Tag Archives: Miranda de Pencier

Miranda de Pencier describes the detail that goes into Anne with an E

I’ve been impressed with Anne with an E from its debut on CBC. The scripts have been amazing, the performances stellar—and scored trophies for Amybeth McNulty, Geraldine James and R.H. Thomson—the sets sublime and the wardrobe incredible.

That’s all by design says executive producer Miranda de Pencier, who along with fellow executive producer and showrunner Moira Walley-Beckett have taken L.M. Montogomery’s creation and truly made it their own. We recently spoke to de Pencier about the importance of being authentic when creating a show like this.

Anne is 16 this season and the hormones are raging. It seems as though all the girls are interested in the boys, but the boys seem to be pretty clueless when it comes to this relationship thing.
Miranda de Pencier: Well, and isn’t that just reality? As we all know, boys develop a little slower than and, eventually, you guys catch up. It’s fun to explore it, and I think there’s going to be a lot of surprises and a lot of relationships blooming and bursting that will be fun for the audience to see.

In the second season of Anne with an E, we had people of colour on the show. In this third season, we’ve got Indigenous characters. Are these are organic things that have been touchpoints for you and Moira Walley-Beckett along the way?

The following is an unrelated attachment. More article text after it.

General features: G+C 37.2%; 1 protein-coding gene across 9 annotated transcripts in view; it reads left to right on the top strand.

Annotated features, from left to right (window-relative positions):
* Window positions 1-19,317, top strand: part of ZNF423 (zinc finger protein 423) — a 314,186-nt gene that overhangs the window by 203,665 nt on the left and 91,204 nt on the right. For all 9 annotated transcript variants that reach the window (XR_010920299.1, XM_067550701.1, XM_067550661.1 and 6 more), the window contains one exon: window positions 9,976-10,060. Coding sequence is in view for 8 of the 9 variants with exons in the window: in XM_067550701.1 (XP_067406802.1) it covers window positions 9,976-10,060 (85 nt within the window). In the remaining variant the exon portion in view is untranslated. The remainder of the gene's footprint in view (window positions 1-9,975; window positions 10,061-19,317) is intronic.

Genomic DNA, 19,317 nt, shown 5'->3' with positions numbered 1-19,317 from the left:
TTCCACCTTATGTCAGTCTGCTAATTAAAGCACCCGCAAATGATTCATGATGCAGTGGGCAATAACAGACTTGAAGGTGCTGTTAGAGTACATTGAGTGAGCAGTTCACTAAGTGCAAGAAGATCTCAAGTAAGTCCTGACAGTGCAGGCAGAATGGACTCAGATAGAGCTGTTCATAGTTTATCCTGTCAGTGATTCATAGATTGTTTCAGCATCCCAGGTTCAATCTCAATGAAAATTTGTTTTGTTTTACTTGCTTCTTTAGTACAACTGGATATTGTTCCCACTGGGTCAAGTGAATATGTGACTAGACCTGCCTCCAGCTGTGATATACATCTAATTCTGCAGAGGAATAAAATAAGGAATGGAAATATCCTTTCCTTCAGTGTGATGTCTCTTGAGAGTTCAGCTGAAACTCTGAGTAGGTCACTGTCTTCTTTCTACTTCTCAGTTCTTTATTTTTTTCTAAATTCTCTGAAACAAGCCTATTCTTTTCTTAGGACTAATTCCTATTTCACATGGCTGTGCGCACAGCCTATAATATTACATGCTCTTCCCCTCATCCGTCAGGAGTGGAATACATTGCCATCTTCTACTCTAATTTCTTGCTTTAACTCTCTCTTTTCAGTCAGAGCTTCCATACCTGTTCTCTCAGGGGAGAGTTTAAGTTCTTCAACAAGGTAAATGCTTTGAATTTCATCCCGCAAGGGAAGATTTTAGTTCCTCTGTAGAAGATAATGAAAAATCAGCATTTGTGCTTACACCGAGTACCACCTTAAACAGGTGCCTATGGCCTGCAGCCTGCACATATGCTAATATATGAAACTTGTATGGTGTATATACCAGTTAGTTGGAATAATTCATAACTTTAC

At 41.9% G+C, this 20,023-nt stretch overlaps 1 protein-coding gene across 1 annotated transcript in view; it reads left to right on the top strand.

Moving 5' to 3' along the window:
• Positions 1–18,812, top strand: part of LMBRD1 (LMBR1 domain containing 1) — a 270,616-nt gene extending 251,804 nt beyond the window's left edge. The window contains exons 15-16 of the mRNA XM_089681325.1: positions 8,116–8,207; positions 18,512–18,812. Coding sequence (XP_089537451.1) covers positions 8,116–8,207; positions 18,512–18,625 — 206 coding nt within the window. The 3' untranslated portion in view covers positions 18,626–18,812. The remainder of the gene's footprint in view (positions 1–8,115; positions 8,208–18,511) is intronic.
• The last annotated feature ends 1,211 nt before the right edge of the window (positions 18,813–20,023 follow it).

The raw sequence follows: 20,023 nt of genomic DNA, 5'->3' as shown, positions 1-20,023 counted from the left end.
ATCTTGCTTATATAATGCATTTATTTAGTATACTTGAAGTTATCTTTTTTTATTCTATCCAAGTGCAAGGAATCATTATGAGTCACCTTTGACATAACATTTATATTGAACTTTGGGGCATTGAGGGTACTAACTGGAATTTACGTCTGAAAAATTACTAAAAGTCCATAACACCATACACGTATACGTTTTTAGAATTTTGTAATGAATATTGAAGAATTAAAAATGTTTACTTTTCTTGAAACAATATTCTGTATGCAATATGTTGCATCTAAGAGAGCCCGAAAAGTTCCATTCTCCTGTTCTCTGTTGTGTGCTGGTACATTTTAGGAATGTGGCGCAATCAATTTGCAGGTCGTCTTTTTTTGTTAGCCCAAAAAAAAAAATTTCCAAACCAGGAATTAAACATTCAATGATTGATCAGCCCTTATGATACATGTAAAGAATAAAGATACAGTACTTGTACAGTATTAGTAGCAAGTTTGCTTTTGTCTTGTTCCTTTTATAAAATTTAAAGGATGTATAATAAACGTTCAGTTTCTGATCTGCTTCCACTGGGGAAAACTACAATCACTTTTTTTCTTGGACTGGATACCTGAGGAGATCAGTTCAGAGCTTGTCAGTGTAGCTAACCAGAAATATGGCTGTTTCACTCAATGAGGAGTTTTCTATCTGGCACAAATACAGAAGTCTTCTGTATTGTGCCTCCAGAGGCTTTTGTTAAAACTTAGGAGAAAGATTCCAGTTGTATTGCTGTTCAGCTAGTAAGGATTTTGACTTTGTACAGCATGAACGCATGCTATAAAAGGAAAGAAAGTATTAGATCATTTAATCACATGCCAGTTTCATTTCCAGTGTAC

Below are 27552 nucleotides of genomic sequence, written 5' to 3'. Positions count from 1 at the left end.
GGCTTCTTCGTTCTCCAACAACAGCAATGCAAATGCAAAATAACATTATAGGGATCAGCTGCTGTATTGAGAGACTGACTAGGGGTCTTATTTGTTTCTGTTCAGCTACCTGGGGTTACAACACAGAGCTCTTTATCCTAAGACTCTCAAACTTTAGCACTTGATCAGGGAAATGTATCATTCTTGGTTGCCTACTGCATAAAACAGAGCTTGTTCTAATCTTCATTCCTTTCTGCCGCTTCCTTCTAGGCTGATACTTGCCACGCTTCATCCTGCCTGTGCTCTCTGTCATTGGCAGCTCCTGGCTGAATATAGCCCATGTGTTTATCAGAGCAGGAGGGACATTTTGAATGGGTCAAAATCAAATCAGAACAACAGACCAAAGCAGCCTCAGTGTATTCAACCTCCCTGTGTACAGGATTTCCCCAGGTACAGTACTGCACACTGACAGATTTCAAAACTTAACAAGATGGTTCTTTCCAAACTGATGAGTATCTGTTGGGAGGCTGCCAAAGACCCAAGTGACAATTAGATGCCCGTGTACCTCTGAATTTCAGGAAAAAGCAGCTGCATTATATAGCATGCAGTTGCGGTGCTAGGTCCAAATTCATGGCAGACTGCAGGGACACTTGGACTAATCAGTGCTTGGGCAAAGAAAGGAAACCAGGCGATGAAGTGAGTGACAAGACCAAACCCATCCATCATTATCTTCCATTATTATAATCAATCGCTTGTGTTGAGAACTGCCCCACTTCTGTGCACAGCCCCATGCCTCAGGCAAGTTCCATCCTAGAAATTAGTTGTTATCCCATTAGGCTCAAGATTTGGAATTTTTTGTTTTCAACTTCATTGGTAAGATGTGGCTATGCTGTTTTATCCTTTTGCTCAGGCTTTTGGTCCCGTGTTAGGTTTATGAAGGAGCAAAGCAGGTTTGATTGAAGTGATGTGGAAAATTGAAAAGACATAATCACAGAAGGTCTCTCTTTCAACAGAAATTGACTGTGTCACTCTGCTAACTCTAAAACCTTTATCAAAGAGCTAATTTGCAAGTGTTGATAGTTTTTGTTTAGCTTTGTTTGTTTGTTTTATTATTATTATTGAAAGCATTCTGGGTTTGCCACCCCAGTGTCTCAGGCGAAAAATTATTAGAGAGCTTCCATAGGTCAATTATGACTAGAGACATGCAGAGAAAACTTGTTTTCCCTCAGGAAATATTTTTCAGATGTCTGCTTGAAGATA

MDP: It has been organic. I think it’s also what’s going on in the world, but also what’s interesting to us. Back in the first season, Moira and I started talking about the idea of Indigenous characters. Then when and how that got introduced came out when it made sense for the story and the show. I think we touch on these things and talk about them in very organic ways and then they need to get executed practically.

According to the press release that CBC sent out earlier this year, it was quite the journey to cast Kiawenti:io Tarbell as Ka’kwet.
MDP: She is amazing. I think, fortunately, I had the experience of finding young Indigenous cast on The Grizzlies, so it was helpful to have gone through that large and challenging process that was so worthwhile. We basically repeated a version of that search to find Kiawenti:io. We wanted to search across the country. We reached out to casting agents from the west to the east. We went everywhere, Quebec, Six Nations and the west coast. Then ultimately from that large search and a lot of submissions, we culled that down to four girls that we brought to Toronto.

Then Melee Hutton, who was the extraordinary acting coach who helped train the young actors in The Grizzlies, also helped out, and still helps out with our younger cast on Anne with an E; she came in and led a workshop over a weekend where those four girls were taken through a number of acting exercises and play, and at the end of that process Kiawenti:io was the actress we felt made the most sense for the role and the other girls in that process we ended up putting into the show in other roles. We were able to give a positive experience and work to all those final actresses.

Sometimes I’ll hear casting agents or producers say, ‘Well, it’s just really hard to find Indigenous actors,’ and it is hard, but it’s not because they don’t exist, and it’s not because there isn’t a lot of talent out there. It’s just because it takes an extra effort and financing to find them, and you’ve got to go to them. You cannot expect to sit back and have those young people already have agents or access to casting directors. So it’s a larger process, but it’s so worth it, and it’s so exciting to find this amazing talent and all these amazing, amazing talents out there waiting to be discovered.